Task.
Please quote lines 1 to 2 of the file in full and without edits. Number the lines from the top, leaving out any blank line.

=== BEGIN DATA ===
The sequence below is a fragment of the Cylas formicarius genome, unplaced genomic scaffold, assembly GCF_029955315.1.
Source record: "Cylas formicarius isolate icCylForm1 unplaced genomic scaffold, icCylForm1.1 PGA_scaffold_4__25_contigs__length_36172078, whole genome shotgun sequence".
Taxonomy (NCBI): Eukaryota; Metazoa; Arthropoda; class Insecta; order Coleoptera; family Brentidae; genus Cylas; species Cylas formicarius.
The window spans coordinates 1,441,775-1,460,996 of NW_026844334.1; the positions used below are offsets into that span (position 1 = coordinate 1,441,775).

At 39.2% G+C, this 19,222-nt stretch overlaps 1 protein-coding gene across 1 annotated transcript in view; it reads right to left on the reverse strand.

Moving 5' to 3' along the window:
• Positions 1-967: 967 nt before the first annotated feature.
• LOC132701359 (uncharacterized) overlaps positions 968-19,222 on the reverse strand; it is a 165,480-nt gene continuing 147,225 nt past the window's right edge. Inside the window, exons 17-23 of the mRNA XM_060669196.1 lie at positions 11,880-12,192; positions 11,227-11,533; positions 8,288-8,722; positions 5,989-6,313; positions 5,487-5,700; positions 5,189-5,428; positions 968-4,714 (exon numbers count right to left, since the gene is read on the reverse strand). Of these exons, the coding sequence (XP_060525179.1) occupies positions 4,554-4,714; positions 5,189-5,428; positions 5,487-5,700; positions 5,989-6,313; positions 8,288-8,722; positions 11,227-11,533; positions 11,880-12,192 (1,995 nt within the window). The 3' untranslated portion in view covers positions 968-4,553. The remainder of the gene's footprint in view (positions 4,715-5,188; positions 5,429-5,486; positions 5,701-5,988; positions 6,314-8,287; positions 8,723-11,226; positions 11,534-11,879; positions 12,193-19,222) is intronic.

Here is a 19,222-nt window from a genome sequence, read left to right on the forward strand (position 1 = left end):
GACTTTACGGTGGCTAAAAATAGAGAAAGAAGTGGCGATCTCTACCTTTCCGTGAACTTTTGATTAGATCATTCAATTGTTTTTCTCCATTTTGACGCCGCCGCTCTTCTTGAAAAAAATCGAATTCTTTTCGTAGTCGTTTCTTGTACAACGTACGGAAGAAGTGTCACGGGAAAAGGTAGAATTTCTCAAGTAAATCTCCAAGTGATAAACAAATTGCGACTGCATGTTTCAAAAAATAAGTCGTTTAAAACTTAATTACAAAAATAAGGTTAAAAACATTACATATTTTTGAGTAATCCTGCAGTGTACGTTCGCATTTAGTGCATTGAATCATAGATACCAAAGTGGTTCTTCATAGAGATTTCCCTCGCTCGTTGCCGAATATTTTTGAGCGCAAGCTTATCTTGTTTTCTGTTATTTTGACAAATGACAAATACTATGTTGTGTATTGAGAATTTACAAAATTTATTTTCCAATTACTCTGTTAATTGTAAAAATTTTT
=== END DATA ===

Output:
The sequence below is a fragment of the Cylas formicarius genome, unplaced genomic scaffold, assembly GCF_029955315.1.
Source record: "Cylas formicarius isolate icCylForm1 unplaced genomic scaffold, icCylForm1.1 PGA_scaffold_4__25_contigs__length_36172078, whole genome shotgun sequence".